This Old House, Part One

The house that I live in is more than 150 years old; it was built in about 1850 as housing for workers in the textile mill down the street.  Everyday, when I put my clothes into bins under the bed because there are no closets or stuff the groceries into the cupboards that were built too small for our 21st century abundance, I am reminded that real women spent their lives within these walls, hauling water up the stairs, lighting woodstoves before the sun came up, sending children off to school or war, perhaps feeling content to have some measure of security and love or maybe crying with frustration at how restricted their lives were.  Before the house was built, it may have been an earlier colonist’s farmland and before that may have been a cornfield planted and tended by Algonquin women.  It may have even been the site of their homes. 

I’ve always been fascinated by learning about the women who lived before in the buildings where I reside.  No one lived before my family in the house where I grew up, but when I was in my 20s I moved to an unrenovated tenement building in the East Village of New York City.  It had been immigrant housing built around the turn of the century and I was able to find photographs of apartments just like mine from that time.  I came to feel a kinship with the women who had lived there and who, like me, had left home to find a new life in a strange place.  I believe it helped me feel more at home in NYC than I have ever felt anywhere.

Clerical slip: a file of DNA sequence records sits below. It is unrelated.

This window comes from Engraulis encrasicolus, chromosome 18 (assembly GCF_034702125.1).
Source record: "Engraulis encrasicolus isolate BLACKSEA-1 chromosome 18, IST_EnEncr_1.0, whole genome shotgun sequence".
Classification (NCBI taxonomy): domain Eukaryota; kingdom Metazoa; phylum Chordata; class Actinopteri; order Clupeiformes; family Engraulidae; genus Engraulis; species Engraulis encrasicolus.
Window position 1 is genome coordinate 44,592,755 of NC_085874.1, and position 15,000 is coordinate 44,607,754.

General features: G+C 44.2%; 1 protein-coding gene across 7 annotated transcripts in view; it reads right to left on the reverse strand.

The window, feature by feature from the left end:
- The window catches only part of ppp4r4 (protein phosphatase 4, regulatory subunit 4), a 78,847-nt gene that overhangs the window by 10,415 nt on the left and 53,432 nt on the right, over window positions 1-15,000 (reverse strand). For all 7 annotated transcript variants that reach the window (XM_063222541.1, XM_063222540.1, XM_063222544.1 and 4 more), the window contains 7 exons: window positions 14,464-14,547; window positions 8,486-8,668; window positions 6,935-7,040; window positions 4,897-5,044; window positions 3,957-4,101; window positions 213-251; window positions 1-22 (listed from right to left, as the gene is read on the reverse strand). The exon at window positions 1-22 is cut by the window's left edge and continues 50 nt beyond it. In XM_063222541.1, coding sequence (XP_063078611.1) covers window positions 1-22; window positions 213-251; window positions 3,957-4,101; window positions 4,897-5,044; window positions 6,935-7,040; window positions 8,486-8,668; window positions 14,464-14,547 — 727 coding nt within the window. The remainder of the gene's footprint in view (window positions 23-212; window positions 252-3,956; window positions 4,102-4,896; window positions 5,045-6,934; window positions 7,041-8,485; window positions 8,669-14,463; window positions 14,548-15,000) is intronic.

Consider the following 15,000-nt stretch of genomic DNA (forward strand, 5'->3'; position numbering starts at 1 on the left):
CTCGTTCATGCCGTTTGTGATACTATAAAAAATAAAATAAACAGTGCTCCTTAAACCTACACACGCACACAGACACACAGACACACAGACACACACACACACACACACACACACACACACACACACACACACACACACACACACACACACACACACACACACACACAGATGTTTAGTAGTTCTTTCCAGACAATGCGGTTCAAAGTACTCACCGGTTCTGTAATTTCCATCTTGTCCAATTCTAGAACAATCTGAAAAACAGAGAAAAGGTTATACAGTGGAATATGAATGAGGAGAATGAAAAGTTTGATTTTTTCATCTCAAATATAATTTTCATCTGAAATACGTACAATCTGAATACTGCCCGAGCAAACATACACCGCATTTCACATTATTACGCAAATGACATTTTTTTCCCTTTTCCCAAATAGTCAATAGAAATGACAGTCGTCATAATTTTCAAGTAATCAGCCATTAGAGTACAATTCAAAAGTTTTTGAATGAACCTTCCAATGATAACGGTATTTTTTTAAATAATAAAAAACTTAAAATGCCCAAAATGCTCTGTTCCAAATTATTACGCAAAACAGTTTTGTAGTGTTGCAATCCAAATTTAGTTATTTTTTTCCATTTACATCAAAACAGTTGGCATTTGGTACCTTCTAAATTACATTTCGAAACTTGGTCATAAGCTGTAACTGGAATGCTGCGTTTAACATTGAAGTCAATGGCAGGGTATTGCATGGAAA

Thinking about how bonded I feel with the women who lived in my present home and that tenement made me wonder about whether we should sometimes think about our kinships and lineage of place as well as of blood.  What if we thought of those who lived on the land where we now dwell as our ancestors, too, and all those who share it with us as our family?  

If we did, we might feel that we were part of a web of existence that includes not only the people who have lived on the land we share, but also the plants and animals and all other beings. Our sense of connection would go not only back in time and include not only people, but also all those who shared our environment with us. 

We might be less inclined to take up centuries-old grudges based on our blood heritage rather than work together to make where we live now a better place to be.

We might feel more responsibility to be a good steward of our spot on Mother Earth if it was how we defined our family and if we felt a familial obligation to those who would come after us.

Perhaps defining ourselves by our bloodline is a concept more in tune with the past, when it was important to know who should have inheritance and property rights and when some people, especially women and children, were more possessions than loved ones.  I believe that, in many ways, we are moving to a society where your family is who you love, not who shares your DNA.  By including in our family Mother Earth and all those who share the land we dwell on—past, present, and future—we can add another dimension of reverence for She who sustains us now just as surely as our blood families did when we were children.  We can declare our sisterhood with all those who have been nurtured by Her on the land where we are now.  We can always feel that we are not only with “family” but also that we are “home.”

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